Is less actually more? The answer—every April, at least—is yes.
As the wealthiest Americans file their income tax returns this month, many probably wish they could report just a bit less: a smaller income, a more modest bonus, less impressive stock portfolio returns.
Unless they're fudging the numbers, that's not likely; 2005 was a very good year for the rich. ' personal net worth alone increased $3.5 billion last year, as reported in Forbes' list of the World's Billionaires. Investment banks such as Goldman Sachs (nyse: GS - news - people ) reported record-breaking annual profits, leading to a bonus season that would make Midas blush.
The strong economy affected ordinary Americans, too. According to the Bureau of Economic Analysis, per capita disposable personal income nudged up $89 from November 2005 to December 2005.
Of course, the more you make, the more you generally give back to Uncle Sam. And with tax havens things of the past and offshore accounts coming under international scrutiny, there are fewer ways to avoid it.
"No matter where you live, if you're a U.S. citizen, you're taxable on all income from all sources," says Robert McKenzie, a lawyer with Arnstein & Lehr in Chicago. Even if you renounce your U.S. citizenship—an extreme alternative to paying income tax, but perhaps a financially sound one—that, too, is now "a taxable event," says McKenzie. "There is a tax imposed on assets you seek to take out of the country."
International tax havens, fabled places where income taxes are low or nonexistent, are being looked at closely by the U.S. government; the Organization for Economic Cooperation and Development, a Paris-based council that facilitates cooperation between market-economy countries; and the related Financial Action Task Force, also based in Paris.
"Pressure is being imposed on all tax havens, since there are still some left for those living outside the U.S.," Gideon Rothschild, an asset-protection attorney with Moses & Singer in New York City, writes in an e-mail. "The OECD and FATF are concerned about money-laundering and terrorist financing, as well as tax transparency. Most jurisdictions have succumbed to the pressures of these bodies," says Rothschild, adding that Switzerland and Monaco are among those who have made concessions without guaranteeing total transparency.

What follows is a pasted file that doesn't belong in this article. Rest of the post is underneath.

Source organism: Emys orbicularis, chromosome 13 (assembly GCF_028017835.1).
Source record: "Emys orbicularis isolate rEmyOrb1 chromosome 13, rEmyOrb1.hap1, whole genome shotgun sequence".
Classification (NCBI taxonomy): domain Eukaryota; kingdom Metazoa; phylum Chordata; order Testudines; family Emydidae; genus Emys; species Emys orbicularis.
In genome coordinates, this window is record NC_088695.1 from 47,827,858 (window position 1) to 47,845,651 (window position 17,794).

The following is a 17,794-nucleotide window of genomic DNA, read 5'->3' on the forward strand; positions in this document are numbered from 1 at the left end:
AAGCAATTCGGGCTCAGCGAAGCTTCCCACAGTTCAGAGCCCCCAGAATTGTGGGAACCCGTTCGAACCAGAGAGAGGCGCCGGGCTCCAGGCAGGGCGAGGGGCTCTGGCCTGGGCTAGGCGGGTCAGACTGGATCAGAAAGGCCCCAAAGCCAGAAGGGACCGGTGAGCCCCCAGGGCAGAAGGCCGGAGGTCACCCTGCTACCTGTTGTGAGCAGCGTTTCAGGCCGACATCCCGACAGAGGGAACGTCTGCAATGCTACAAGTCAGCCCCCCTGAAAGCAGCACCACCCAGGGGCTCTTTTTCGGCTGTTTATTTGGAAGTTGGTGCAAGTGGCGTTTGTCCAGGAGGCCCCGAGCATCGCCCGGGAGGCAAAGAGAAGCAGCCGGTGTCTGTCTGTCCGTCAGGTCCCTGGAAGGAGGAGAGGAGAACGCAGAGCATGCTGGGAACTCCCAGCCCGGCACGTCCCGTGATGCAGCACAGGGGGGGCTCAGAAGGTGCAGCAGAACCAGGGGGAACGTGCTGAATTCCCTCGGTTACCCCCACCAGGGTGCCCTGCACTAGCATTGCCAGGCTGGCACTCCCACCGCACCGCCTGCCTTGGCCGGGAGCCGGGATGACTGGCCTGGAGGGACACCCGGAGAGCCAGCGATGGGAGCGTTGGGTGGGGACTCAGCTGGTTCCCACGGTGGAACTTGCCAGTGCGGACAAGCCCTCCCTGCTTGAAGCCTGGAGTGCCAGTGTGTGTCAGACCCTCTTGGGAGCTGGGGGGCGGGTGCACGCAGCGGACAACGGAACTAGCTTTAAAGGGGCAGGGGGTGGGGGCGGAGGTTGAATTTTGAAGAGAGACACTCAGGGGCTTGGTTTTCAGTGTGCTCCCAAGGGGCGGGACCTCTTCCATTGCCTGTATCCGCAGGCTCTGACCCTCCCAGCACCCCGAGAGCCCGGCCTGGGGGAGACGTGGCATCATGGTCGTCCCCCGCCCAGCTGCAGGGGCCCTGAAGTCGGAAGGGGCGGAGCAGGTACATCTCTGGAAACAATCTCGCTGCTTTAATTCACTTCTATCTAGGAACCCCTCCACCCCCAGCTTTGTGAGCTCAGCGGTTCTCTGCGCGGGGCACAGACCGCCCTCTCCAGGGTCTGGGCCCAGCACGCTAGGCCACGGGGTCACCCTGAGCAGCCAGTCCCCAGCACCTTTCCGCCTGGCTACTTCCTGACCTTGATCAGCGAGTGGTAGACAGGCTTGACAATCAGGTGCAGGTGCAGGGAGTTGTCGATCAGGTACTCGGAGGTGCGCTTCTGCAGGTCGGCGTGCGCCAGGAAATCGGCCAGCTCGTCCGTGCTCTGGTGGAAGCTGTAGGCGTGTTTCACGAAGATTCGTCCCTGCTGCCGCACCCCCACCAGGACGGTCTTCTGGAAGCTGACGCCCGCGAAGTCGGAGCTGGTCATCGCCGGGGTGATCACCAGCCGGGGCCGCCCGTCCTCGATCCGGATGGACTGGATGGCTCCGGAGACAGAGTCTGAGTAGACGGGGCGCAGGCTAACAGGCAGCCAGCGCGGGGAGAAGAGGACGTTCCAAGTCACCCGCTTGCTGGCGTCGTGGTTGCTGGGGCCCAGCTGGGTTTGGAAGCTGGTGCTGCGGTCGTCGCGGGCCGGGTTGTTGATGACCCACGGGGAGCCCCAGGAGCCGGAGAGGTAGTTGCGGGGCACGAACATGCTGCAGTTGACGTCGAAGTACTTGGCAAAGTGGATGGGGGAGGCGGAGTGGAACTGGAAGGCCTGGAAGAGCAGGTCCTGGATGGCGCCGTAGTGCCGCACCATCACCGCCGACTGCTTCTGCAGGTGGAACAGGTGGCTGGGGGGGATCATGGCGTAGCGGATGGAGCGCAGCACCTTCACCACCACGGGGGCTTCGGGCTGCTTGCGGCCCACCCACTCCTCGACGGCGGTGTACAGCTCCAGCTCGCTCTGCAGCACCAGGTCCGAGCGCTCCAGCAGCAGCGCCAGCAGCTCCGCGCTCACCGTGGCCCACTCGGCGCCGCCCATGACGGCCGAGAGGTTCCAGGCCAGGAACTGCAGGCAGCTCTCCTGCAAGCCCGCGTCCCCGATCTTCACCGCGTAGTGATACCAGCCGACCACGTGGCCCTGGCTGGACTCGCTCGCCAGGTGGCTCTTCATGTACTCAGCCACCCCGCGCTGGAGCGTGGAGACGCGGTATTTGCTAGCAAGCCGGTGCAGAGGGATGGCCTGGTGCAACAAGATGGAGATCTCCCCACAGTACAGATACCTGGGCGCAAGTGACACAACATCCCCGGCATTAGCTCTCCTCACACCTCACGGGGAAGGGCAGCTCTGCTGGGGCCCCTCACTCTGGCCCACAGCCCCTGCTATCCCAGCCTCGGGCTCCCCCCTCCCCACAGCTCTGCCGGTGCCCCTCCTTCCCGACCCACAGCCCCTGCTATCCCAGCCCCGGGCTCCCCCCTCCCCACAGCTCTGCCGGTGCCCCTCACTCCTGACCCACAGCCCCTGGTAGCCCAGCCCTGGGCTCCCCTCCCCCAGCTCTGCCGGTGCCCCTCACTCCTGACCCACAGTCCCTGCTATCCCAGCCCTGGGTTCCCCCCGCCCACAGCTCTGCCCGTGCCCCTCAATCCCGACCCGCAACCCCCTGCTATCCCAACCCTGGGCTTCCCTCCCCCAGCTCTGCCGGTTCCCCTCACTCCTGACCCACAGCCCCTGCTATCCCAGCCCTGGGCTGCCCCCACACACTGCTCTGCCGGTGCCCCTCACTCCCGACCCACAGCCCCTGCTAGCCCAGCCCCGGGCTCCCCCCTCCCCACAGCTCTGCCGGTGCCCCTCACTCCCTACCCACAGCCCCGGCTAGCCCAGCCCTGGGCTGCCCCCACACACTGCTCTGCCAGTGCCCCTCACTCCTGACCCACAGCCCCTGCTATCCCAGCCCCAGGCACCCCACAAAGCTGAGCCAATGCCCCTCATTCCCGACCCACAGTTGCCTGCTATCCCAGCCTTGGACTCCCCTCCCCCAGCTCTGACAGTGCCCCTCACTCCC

That doesn't deter some people, nor do other risks. McKenzie became a tax lawyer in 1978, the year he left his former employer—the IRS—to "protect" victims of tax law. In the intervening years, McKenzie has learned a thing or two about income taxes; namely, that people will try anything to avoid paying them. "There are a lot of tax havens I've had clients use over the years," says McKenzie, citing a client who placed a "substantial amount" of money in a Bahamian bank account, only to lose it when the bank closed.
"The one thing that people don't recognize is that U.S. banks are stable entities, ensured by the Federal Deposit Insurance Corp.," McKenzie cautions. "When you start using foreign banks, they may not have the same standards of integrity, which is why I have severe reservations about a place like Panama, or Cyprus, which can't even get its government together. Do you want to have your money in a place like that?"
What's a U.S. citizen to do as April 15 approaches? That's where Rothschild comes in. "There are not laws that make transfers to offshore trusts for asset-protection purposes illegal, provided the transfers are made when there are no clouds, or creditors, on the horizon, and that the trusts and the U.S. taxpayers creating such trusts comply with all the IRS reporting requirements," Rothschild explains.
While he's quick to point out that asset protection does not involve minimizing income taxes, Rothschild says there are strategies that can help save estate taxes and offshore trusts. Using private-placement life insurance products is one such strategy. Curious? You still have time to call Rothschild, at least before next year.
In the spirit of fiscal strategizing, Forbes.com has compiled our annual list of Tax Haven Getaways again this year. We've selected ten sunny destinations, once famous for their very friendly tax laws. Of course, you won't be able to do much more than get a tan here these days, but filing your returns on the beach of a luxury resort might just mitigate the pain.